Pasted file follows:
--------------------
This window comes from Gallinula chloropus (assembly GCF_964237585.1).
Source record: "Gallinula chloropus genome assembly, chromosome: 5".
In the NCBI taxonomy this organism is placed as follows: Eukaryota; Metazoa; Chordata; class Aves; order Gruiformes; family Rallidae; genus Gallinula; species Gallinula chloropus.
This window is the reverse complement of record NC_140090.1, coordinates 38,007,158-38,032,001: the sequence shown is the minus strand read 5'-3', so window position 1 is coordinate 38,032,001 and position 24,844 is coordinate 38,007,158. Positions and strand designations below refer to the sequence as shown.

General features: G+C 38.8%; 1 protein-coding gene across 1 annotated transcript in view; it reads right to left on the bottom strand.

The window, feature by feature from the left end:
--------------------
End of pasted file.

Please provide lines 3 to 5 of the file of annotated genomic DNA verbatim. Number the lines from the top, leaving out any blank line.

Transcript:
In the NCBI taxonomy this organism is placed as follows: Eukaryota; Metazoa; Chordata; class Aves; order Gruiformes; family Rallidae; genus Gallinula; species Gallinula chloropus.
This window is the reverse complement of record NC_140090.1, coordinates 38,007,158-38,032,001: the sequence shown is the minus strand read 5'-3', so window position 1 is coordinate 38,032,001 and position 24,844 is coordinate 38,007,158. Positions and strand designations below refer to the sequence as shown.

General features: G+C 38.8%; 1 protein-coding gene across 1 annotated transcript in view; it reads right to left on the bottom strand.